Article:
Cancer Biomarkers: How they are used for personalized medicine

As promising cancer treatments emerge the need for improved detection and characterization methods are still evident.  Identification of novel biomarkers is a promising area of cancer research and development but because of the high complexity and heterogeneity of tumors much remains to be learned.

What is a cancer biomarker? A biomarker is a biological molecule that can be found in the blood, bodily fluids or tissue of interest (i.e. tumor) that can give information about the molecular characteristics of a tumor.

Specimens for biomarker discovery

Potential biomarker biological molecules

  • DNA (copy number, methylation states, mutations)
  • RNA (mRNA, microRNA)
  • Protein (phosphorylation, post-translational modifications)
  • Metabolic products

Tools for cancer biomarker identification

Biomarkers can be used as tools for diagnosis (detect the presence of cancer), prognosis, tracking cancer progression, and assessing treatment efficacy.

In cancer, a biomarker is often a protein that is mutated or is expressed at higher levels in the cancerous cells compared to the normal tissue.  There are various proteins whose mutated status is shared by multiple types of cancers these include inactivating mutations of tumor suppressor proteins such as the cell cycle regulators p53, PTEN, and retinoblastoma protein (RB) and activating mutations of proto-oncogenes such as Ras and Myc.  Another prominent cancer biomarker is the cell proliferation marker, Ki67 that can be used not only as a prognostic indicator but also to assess the efficacy of a treatment where reduction in Ki67 expression indicates reduced cellular proliferation.

Types of biomarkers and their uses


  1. Prognostic biomarker: Knowing the key molecular changes in a patient’s cancer allows a doctor to determine whether the patient is likely to have a poor outcome and thus more aggressive treatment is necessary.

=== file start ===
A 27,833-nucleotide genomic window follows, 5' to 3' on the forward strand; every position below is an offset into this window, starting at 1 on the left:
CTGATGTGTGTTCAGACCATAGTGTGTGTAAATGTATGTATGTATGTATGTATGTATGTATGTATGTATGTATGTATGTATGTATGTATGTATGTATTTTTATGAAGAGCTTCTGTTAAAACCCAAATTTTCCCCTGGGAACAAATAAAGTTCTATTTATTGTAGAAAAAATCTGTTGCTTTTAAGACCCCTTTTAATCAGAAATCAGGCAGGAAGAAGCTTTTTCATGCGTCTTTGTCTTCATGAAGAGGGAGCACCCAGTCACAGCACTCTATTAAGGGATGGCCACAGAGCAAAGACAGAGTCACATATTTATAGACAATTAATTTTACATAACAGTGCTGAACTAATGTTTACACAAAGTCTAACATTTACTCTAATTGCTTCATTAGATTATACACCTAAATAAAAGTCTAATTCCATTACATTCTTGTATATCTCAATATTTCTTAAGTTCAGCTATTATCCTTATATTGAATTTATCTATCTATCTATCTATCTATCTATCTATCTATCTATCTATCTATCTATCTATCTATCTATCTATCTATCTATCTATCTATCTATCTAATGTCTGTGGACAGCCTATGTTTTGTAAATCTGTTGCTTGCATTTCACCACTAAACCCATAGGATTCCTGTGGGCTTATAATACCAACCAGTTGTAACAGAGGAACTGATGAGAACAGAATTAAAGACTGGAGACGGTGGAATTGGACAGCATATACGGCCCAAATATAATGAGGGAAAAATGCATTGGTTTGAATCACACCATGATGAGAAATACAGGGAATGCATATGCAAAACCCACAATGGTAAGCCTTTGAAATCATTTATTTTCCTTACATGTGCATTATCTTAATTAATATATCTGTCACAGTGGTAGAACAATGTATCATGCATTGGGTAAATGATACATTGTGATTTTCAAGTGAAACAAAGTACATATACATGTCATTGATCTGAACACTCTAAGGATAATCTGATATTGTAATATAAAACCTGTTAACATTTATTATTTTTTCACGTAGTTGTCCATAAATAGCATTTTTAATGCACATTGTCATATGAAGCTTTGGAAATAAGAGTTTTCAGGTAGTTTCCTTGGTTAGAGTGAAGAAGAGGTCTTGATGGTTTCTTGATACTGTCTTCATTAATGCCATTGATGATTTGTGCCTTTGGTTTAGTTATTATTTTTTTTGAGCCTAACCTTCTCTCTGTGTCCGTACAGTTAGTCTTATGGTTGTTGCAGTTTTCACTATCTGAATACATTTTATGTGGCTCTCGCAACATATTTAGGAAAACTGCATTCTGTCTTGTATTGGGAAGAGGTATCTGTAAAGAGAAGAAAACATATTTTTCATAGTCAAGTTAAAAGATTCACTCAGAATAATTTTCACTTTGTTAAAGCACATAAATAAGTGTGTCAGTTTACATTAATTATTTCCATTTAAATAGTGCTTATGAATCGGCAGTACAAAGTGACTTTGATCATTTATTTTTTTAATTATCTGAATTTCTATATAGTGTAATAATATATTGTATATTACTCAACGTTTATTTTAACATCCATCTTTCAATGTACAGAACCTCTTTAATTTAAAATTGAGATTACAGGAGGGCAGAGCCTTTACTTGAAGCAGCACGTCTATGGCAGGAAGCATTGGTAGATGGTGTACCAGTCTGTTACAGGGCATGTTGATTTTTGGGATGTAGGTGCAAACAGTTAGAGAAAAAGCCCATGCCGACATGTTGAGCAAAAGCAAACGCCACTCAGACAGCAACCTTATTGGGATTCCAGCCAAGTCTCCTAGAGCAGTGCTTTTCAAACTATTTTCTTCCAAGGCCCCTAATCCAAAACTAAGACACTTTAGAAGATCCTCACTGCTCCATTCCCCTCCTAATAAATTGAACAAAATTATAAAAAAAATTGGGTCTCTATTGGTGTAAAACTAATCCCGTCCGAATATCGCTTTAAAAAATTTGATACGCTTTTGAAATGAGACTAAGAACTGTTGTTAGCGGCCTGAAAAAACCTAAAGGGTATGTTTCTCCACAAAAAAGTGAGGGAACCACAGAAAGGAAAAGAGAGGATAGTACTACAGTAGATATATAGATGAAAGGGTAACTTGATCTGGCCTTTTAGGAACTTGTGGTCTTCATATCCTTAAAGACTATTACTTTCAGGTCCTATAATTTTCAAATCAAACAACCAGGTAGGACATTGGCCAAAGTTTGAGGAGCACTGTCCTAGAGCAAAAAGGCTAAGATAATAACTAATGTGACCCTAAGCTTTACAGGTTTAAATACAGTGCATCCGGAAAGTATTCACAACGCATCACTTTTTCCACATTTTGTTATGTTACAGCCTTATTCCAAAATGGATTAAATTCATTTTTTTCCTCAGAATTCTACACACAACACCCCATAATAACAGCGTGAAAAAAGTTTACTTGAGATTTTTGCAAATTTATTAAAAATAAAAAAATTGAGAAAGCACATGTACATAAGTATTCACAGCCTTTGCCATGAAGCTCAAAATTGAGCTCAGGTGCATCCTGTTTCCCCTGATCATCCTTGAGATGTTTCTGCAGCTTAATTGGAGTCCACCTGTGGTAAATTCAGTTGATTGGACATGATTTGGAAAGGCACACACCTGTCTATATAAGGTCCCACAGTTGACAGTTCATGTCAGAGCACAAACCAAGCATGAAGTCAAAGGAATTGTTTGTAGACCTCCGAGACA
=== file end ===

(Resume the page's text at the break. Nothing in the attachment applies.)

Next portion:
2. Predictive biomarker: Understanding the molecular characteristics about a patients cancer can lead to tailoring of drug treatments with a higher likelihood of efficacy.  For example, patients with certain kinase domain mutations on EGFR would possibly not respond to EGFR targeted treatments such as erlotinib. Additionally this gives the added benefit reducing a patients exposure to possible toxic side effects from a drug they may not have benefited from.
  3. Pharmacodynamic biomarker: Using biomarkers drug dosing could be tailored to each patient. Dosing a drug that has a specific molecular target can be decided based on its ability to decrease the activity of its biological target. For example, if a patient shows high activity for a particular kinase a targeted drug could be dosed up for that patients specific needs.


With the advent of genomic and proteomic technology and improved data mining algorithms, it is now easier and faster to identify biomarkers.  Unfortunately, a major limitation in biomarker research and discovery is the need for biopsy samples and their limited availability for research. Another issue is that most biopsy samples available are taken from a patient during the initial diagnosis. Less available are samples from patients post treatment initiation or with advanced disease where the molecular characteristics of their cancer may have very likely changed.

Luckily, there is great interest in developing and improving current technologies to utilize blood specimens for protein, metabolic products, CTCs and circulating DNA as alternative non-invasive sources to identify and screen for cancer biomarkers.

Further reading:

Mining the plasma proteome for cancer biomarkers

The cancer biomarker problem

Taming the dragon: genomic biomarkers to individualize the treatment of cancer

Proteomics for Cancer Biomarker Discovery